• The weights of 80% applied to last year’s spending and 20% applied to the value of the Endowment gives greater weight to spending stability over adjusting more quickly to financial conditions. Yale started with weights of 70% and 30% and a retiree could choose these weights or others to suit their own circumstances.

There is a big difference between the drawdown rate from a pension account and the retiree’s actual spending in retirement. Retiree spending depends upon their total resources both within the superannuation system and those held privately. The drawdown rate from the pension account might be set using the ATO’s minimum annual payments for super income streams. The spending policy might use the Yale model to identify spending guidelines.

Few retirees will spend just because a model indicates that this amount can be spent. In reality, the Yale policy is not so much a methodology for determining annual spending, but rather a warning flag when the unavoidable spending requirements of the day – food, survival, medicine etc. – force one beyond the guidelines into depleting one’s capital faster than planned. It would be a signal to tighten one’s belt.

Lessons for endowments, charities and governments

In Australia, the Benevolent Society Endowment uses a rule similar to Yale’s in determining the annual distributions from their Endowment to support new Benevolent Society initiatives. The target real rate is the forecast long-term real rate that the Endowment expects to achieve, after investment management fees, and the weightings are 70/30. This provides a relatively stable annual cash flow to fund initiatives with the expectation of maintaining the real value of the Endowment for future generations. Real Endowment growth is achieved through attracting new capital donations, which will support real spending growth on initiatives.

The Yale model has useful elements for Australian entities with endowment funds, for Private Ancillary Funds (PAF) that are used by families, individuals or companies to establish grant-making foundations and also for self-funded retirees. A smoothed, constrained spending policy may even have some applications for governments balancing annual spending initiatives against a background of volatile tax revenues due to rapidly changing economic circumstances!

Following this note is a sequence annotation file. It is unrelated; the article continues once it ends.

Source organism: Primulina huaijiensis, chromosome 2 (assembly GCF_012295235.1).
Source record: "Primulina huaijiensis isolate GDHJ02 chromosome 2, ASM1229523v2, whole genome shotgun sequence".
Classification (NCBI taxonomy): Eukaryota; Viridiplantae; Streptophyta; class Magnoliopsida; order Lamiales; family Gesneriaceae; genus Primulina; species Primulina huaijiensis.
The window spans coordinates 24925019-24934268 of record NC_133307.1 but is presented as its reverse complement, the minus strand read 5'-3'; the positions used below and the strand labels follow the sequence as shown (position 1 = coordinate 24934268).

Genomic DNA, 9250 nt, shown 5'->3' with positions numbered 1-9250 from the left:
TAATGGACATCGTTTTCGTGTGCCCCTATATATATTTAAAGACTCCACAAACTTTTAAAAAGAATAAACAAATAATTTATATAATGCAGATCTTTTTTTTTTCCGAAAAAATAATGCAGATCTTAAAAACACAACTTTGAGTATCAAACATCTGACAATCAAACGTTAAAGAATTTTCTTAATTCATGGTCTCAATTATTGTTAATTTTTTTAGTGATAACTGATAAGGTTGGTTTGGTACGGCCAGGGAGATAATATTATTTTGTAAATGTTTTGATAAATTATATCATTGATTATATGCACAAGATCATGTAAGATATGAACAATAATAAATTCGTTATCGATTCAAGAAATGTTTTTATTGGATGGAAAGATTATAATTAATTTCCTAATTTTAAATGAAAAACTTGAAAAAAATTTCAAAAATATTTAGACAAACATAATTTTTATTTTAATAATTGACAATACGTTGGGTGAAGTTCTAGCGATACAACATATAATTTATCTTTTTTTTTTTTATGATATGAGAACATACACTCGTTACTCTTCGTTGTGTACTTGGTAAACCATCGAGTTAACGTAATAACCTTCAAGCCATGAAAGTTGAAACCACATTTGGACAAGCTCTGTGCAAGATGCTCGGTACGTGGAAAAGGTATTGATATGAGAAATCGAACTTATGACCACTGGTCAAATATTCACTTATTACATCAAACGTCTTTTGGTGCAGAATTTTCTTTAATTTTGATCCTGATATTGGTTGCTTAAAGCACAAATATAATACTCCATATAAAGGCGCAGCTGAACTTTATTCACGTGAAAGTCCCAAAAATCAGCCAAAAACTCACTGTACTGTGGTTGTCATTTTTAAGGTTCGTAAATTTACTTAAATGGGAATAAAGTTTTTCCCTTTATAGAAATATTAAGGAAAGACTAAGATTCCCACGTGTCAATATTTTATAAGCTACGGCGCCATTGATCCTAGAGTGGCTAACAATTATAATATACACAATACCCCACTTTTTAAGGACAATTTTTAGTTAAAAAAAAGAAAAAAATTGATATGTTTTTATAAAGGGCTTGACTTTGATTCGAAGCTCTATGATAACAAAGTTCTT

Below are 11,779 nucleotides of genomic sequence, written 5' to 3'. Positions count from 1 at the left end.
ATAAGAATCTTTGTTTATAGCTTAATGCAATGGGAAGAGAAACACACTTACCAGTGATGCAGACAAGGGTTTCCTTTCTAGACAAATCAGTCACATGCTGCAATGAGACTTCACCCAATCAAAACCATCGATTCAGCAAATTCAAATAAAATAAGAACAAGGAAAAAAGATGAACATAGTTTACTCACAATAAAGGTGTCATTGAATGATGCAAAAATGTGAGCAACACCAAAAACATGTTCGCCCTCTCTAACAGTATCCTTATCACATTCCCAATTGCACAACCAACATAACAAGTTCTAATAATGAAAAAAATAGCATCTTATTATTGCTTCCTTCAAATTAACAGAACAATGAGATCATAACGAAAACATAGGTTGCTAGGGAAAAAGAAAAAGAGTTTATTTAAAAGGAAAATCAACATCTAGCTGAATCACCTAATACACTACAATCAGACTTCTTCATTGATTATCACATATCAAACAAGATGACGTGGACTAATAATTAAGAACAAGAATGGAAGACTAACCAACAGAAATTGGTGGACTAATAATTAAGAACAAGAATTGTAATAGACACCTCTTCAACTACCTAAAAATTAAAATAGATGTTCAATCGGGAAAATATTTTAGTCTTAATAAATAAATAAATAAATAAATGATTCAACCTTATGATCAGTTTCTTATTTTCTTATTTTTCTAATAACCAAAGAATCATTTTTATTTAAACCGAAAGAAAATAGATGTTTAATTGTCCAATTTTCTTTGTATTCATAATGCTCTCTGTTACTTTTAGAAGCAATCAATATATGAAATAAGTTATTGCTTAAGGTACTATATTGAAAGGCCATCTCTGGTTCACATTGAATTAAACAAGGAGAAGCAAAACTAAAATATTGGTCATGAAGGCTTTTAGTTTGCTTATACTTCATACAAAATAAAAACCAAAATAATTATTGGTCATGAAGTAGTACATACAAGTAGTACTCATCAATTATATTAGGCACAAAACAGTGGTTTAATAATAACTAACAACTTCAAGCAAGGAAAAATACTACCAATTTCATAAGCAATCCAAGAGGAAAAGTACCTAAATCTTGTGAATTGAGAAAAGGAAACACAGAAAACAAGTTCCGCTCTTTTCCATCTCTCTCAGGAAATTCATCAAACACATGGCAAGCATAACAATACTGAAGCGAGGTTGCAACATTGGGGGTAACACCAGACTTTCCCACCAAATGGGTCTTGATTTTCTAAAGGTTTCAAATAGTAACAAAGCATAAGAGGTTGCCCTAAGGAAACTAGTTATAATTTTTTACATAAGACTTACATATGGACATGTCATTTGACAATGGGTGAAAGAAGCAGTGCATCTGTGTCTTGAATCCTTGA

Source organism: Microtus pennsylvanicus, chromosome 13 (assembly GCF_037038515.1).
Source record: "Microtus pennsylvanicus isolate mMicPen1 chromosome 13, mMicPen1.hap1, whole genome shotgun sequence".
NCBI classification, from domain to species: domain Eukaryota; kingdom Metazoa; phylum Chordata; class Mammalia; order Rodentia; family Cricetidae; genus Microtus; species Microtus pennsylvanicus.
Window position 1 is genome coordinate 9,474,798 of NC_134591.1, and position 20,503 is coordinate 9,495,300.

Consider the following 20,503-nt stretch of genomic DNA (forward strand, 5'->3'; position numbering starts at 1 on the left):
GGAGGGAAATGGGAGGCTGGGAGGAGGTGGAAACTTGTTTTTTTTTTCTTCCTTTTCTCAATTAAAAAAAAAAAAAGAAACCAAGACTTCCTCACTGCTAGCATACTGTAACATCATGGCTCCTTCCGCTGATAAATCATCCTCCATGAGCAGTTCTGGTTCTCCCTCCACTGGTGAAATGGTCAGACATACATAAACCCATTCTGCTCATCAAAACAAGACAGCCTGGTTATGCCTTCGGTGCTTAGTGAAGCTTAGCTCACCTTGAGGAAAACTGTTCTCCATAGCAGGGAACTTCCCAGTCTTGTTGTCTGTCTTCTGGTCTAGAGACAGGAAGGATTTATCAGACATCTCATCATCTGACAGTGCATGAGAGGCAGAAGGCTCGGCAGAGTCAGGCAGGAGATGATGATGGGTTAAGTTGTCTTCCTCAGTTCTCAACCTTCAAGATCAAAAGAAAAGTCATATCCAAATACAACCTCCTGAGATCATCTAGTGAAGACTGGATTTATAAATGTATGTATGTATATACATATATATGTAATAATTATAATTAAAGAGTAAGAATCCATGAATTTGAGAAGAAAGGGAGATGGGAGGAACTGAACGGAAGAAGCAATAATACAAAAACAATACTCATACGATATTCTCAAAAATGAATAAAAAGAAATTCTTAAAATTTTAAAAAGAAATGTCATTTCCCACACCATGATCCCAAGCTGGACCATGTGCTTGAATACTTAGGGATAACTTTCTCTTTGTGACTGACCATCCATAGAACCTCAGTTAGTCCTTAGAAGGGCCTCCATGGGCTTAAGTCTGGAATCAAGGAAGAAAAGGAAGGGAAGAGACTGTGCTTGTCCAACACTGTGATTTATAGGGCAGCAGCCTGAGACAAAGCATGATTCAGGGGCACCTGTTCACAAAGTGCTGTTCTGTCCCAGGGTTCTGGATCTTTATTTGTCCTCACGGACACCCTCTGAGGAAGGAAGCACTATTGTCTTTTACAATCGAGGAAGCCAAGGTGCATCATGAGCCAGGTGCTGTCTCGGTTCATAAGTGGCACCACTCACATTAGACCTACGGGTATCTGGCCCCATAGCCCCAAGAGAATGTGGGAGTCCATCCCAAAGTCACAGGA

Justin Wood is a founding shareholder in Vinva Investment Management and member of the Benevolent Society Endowment Investment Advisory Committee.


John Picone
August 29, 2014

It would be interesting to see how much Yale spent in the years after the GFC.

Their endowment took a huge hit and they made some big cuts to their budget in ensuing years. I would expect that they would have overspent for a number of years had they spent up to their formula. Had their endowment not recovered so quickly they may have had to make some radical changes.

It would seem they reacted quickly to the new conditions and didn't blindly follow the rules.

Harry Chemay
June 12, 2013

It is interesting to contrast our approach to retirement spending control here relative to the US. There a body of US academic and practitioner research stretching back some 20 years has developed as to the minimum 'safe withdrawal rate'; that percentage of a commencing retirement portfolio that can be drawn each year whilst safely lasting for a defined period, typically 30 years. US Financial Planners spend a great deal of time working out safe withdrawal rates for their retiring clients, and this rate typically sits in the 4% pa to 4.2% pa range.